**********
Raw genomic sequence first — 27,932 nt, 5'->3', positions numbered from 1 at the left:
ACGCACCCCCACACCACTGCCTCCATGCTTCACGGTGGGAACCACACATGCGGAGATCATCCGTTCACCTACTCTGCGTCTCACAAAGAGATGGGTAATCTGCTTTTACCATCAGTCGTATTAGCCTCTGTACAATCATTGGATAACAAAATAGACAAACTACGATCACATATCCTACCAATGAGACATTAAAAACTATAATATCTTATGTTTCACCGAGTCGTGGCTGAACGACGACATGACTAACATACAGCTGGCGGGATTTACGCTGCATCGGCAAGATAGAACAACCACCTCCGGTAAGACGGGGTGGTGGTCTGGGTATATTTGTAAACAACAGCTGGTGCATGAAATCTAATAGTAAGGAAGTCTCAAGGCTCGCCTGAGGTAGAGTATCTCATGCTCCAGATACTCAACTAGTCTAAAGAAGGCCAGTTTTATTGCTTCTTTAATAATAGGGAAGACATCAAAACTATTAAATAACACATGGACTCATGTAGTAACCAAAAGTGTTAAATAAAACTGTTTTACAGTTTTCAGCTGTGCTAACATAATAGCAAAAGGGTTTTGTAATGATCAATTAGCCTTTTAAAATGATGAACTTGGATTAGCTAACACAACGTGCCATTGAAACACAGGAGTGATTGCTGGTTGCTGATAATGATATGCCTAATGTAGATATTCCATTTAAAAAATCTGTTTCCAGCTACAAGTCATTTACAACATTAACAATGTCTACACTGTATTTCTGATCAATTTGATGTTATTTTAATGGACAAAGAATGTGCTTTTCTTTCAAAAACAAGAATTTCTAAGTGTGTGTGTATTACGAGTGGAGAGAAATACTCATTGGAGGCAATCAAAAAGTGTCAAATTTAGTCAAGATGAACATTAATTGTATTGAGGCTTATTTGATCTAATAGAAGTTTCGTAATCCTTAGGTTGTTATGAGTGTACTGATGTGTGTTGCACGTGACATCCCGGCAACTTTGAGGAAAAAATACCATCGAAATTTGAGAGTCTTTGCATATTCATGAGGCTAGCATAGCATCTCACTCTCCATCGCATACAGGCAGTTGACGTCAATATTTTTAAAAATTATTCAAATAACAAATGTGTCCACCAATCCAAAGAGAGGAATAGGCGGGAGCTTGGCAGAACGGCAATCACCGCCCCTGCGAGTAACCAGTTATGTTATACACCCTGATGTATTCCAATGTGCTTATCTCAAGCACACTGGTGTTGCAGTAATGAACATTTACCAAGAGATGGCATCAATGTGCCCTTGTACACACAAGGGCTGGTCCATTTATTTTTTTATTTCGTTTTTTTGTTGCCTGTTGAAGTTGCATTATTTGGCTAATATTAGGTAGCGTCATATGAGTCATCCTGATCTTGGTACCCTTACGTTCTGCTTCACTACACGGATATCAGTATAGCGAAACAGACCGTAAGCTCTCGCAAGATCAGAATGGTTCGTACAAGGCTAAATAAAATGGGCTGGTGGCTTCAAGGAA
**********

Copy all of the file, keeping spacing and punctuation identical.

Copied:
Raw genomic sequence first — 27,932 nt, 5'->3', positions numbered from 1 at the left:
ACGCACCCCCACACCACTGCCTCCATGCTTCACGGTGGGAACCACACATGCGGAGATCATCCGTTCACCTACTCTGCGTCTCACAAAGAGATGGGTAATCTGCTTTTACCATCAGTCGTATTAGCCTCTGTACAATCATTGGATAACAAAATAGACAAACTACGATCACATATCCTACCAATGAGACATTAAAAACTATAATATCTTATGTTTCACCGAGTCGTGGCTGAACGACGACATGACTAACATACAGCTGGCGGGATTTACGCTGCATCGGCAAGATAGAACAACCACCTCCGGTAAGACGGGGTGGTGGTCTGGGTATATTTGTAAACAACAGCTGGTGCATGAAATCTAATAGTAAGGAAGTCTCAAGGCTCGCCTGAGGTAGAGTATCTCATGCTCCAGATACTCAACTAGTCTAAAGAAGGCCAGTTTTATTGCTTCTTTAATAATAGGGAAGACATCAAAACTATTAAATAACACATGGACTCATGTAGTAACCAAAAGTGTTAAATAAAACTGTTTTACAGTTTTCAGCTGTGCTAACATAATAGCAAAAGGGTTTTGTAATGATCAATTAGCCTTTTAAAATGATGAACTTGGATTAGCTAACACAACGTGCCATTGAAACACAGGAGTGATTGCTGGTTGCTGATAATGATATGCCTAATGTAGATATTCCATTTAAAAAATCTGTTTCCAGCTACAAGTCATTTACAACATTAACAATGTCTACACTGTATTTCTGATCAATTTGATGTTATTTTAATGGACAAAGAATGTGCTTTTCTTTCAAAAACAAGAATTTCTAAGTGTGTGTGTATTACGAGTGGAGAGAAATACTCATTGGAGGCAATCAAAAAGTGTCAAATTTAGTCAAGATGAACATTAATTGTATTGAGGCTTATTTGATCTAATAGAAGTTTCGTAATCCTTAGGTTGTTATGAGTGTACTGATGTGTGTTGCACGTGACATCCCGGCAACTTTGAGGAAAAAATACCATCGAAATTTGAGAGTCTTTGCATATTCATGAGGCTAGCATAGCATCTCACTCTCCATCGCATACAGGCAGTTGACGTCAATATTTTTAAAAATTATTCAAATAACAAATGTGTCCACCAATCCAAAGAGAGGAATAGGCGGGAGCTTGGCAGAACGGCAATCACCGCCCCTGCGAGTAACCAGTTATGTTATACACCCTGATGTATTCCAATGTGCTTATCTCAAGCACACTGGTGTTGCAGTAATGAACATTTACCAAGAGATGGCATCAATGTGCCCTTGTACACACAAGGGCTGGTCCATTTATTTTTTTATTTCGTTTTTTTGTTGCCTGTTGAAGTTGCATTATTTGGCTAATATTAGGTAGCGTCATATGAGTCATCCTGATCTTGGTACCCTTACGTTCTGCTTCACTACACGGATATCAGTATAGCGAAACAGACCGTAAGCTCTCGCAAGATCAGAATGGTTCGTACAAGGCTAAATAAAATGGGCTGGTGGCTTCAAGGAA